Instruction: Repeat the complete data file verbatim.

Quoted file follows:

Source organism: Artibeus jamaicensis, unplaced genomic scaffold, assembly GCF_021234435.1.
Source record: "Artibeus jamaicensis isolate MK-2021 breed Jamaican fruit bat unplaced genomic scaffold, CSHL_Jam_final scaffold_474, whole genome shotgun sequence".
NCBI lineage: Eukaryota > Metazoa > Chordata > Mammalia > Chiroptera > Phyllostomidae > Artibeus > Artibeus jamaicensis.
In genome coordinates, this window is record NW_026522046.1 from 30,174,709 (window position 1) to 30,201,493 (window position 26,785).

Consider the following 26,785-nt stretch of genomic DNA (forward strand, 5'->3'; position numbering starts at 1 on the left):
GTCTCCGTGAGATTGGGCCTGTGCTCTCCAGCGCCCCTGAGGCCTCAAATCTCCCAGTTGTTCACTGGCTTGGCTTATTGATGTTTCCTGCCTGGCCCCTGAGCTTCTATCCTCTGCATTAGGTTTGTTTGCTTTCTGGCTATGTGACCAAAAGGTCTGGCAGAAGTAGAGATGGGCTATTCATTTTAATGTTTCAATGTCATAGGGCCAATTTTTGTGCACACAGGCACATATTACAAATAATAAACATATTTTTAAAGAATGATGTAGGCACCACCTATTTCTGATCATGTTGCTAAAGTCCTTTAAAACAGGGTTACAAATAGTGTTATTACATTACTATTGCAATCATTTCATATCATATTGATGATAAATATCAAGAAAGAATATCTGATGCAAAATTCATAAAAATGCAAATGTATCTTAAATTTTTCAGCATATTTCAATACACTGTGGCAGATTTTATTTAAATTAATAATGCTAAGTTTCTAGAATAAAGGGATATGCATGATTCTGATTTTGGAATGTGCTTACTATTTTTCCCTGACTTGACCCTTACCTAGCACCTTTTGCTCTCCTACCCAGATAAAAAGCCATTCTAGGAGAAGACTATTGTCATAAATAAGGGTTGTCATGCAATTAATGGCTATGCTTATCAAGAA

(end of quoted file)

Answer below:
Source organism: Artibeus jamaicensis, unplaced genomic scaffold, assembly GCF_021234435.1.
Source record: "Artibeus jamaicensis isolate MK-2021 breed Jamaican fruit bat unplaced genomic scaffold, CSHL_Jam_final scaffold_474, whole genome shotgun sequence".
NCBI lineage: Eukaryota > Metazoa > Chordata > Mammalia > Chiroptera > Phyllostomidae > Artibeus > Artibeus jamaicensis.
In genome coordinates, this window is record NW_026522046.1 from 30,174,709 (window position 1) to 30,201,493 (window position 26,785).

Consider the following 26,785-nt stretch of genomic DNA (forward strand, 5'->3'; position numbering starts at 1 on the left):
GTCTCCGTGAGATTGGGCCTGTGCTCTCCAGCGCCCCTGAGGCCTCAAATCTCCCAGTTGTTCACTGGCTTGGCTTATTGATGTTTCCTGCCTGGCCCCTGAGCTTCTATCCTCTGCATTAGGTTTGTTTGCTTTCTGGCTATGTGACCAAAAGGTCTGGCAGAAGTAGAGATGGGCTATTCATTTTAATGTTTCAATGTCATAGGGCCAATTTTTGTGCACACAGGCACATATTACAAATAATAAACATATTTTTAAAGAATGATGTAGGCACCACCTATTTCTGATCATGTTGCTAAAGTCCTTTAAAACAGGGTTACAAATAGTGTTATTACATTACTATTGCAATCATTTCATATCATATTGATGATAAATATCAAGAAAGAATATCTGATGCAAAATTCATAAAAATGCAAATGTATCTTAAATTTTTCAGCATATTTCAATACACTGTGGCAGATTTTATTTAAATTAATAATGCTAAGTTTCTAGAATAAAGGGATATGCATGATTCTGATTTTGGAATGTGCTTACTATTTTTCCCTGACTTGACCCTTACCTAGCACCTTTTGCTCTCCTACCCAGATAAAAAGCCATTCTAGGAGAAGACTATTGTCATAAATAAGGGTTGTCATGCAATTAATGGCTATGCTTATCAAGAA